Maui Connections

For Hawaiians of old, thank-you wasn’t something you said. It was something you did. It wasn’t until folks from elsewhere arrived on island shores that the Hawaiians learned a word for it.

That was one of the lessons from kumu hula Hokulani Holt at last weekend’s Celebration of the Arts at The Ritz-Carlton, Kapalua. The event marked its 25th anniversary with the theme, “Wahi Mahalo — A Universal Thank You.”

Expressing gratitude was something you did with your actions, explained Hoku, director of Ka Hikina O Ka at the University of Hawaii Maui College.

Ditto for aloha.

“You either got aloha or you don’t got aloha,” she said, with a twinkle in her eye. “You either do aloha or you don’t do aloha. Aloha is an action word.”

Punctuated with plenty of island-style humor, the venerable teacher and hula mentor went deeply into words and phrases, peeling back layer after layer of Hawaiianness to get to her culture’s wisdom and heart.

Hers wasn’t the only chicken-skin presentation last weekend. Clifford Nae’ole — the celebration’s well-loved, visionary director — led a session, too, showing the documentary, “Na Wai E Ho’ola I Na Iwi” (Who Will Save the Bones?). The film chronicled activists’ protests after almost a thousand of their ancestors’ bones were unearthed during excavation to build the Ritz in the 1980s.

Amazingly, in that struggle, the Hawaiians prevailed. The emotional film shows why. Dana Hall and Leslie Kuloloio — 25 years younger when the documentary was filmed — are among the passionate, articulate voices in the movie, speaking of the injustice and heartbreak anyone would feel, seeing the 1,000-year-old grave of their ancestors excavated to make room for one more luxury resort.

Candidly sharing his own feelings on the matter, Clifford explained how plans for the resort had been sent back to the drawing board, where it was moved up the hill and transformed from low-rise beachfront to high-rise beach-view, in order to restore the Honokahua burial mound.

The resort was built . . . but the culture found its voice, too, sparking a renaissance in the process.

That’s what the celebration has spent a quarter-century being about: sharing not just the art, history and wisdom of the “host culture,” but its mana and challenges as well.

It offers many pathways into that culture. Practitioners and hearty visitors started Friday morning in the darkness, immersing and cleansing in the ocean, before chanting on the beach, greeting the sunrise with “E Ala E.”

In a colorful opening protocol, traditionally clad groups introduced themselves with stirring chants at the hotel entrance, and then were welcomed in with more chants.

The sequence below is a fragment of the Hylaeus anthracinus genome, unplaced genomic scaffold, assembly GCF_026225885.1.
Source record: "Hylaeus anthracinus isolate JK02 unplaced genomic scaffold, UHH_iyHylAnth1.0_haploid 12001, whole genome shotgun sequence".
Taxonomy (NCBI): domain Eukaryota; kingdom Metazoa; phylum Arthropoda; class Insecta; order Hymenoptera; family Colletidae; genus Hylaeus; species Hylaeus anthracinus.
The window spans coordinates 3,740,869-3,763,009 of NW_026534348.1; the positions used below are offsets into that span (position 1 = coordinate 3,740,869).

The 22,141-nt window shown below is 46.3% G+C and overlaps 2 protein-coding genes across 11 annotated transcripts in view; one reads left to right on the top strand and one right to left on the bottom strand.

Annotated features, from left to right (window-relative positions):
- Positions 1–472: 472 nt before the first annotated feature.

It was the Hawaiian version of “Knock, knock, who’s there? From eons ago until today,” explained Clifford to the transfixed onlookers filling the lobby. Kupuna Merton Kekiwi and “Queenie” Hokoana were honored with this year’s Namahana Awards, named for the late Auntie Lydia Namahana Maioho, recognizing not only contributions to the culture, but a zest for life.

Powerful documentary films preserved history in moving amber: “E ala E,” examined the controversial aftermath of Wailuku River’s 100-year flood last September; “Ho’omau . . . A Story of Perseverance” brought to life an ancient Hawaiian village under attack by South Pacific seafarers; and “Hulu Lehua” chronicled the emotional return from a New Zealand museum of a treasured feathered cape given in welcome to Capt. Cook in 1778 by high chief Kalaniopu’u.

In another provocative presentation, kumu Kapono’ai Molitau explored the sacred energy of pohaku, or stones, illuminating the way forces of nature have always been the wellspring of spirituality in the islands.

Celebration is also an annual chance to reconnect with the ohana that has grown up around the event. Not just Clifford and Hoku, but friends like Iokepa Naeole, kahu Lyons Naone, Lynn Cook, Jocelyn Fujii and Brad Shields, Anu Nagy, Kainoa Horcajo, Shannon Wianecki, Ken Martinez-Burgmaier, Keane Turalde, Karen Fischer, Kyle Ellison, Mike Yasak and scores more.

For all the “aha” moments this year — not to mention all the do-it-yourself art creations guided by many of the state’s best artists and artisans — the biggest hit may have been the new after-hours nightclub created in the Ritz ballrooms, featuring terrific music, dazzling hula and to everyone’s surprise, an open bar.

After many rocky, uncertain years, it was heartening to see the enthusiastic and generous support coming from the property’s new general manager, Mike Kass, and its new ownership for this unique annual cultural gathering — part graduate school, part church, part art class, part hula show, part luau, part party — unlike any other on the island, or the planet.

As Clifford Nae’ole puts it, “Hawaiians acting like Hawaiians: What a concept.”

* Rick Chatenever, award-winning former entertainment and features editor of The Maui News, is a freelance journalist, instructor at UH-Maui College and documentary scriptwriter/producer. Contact him at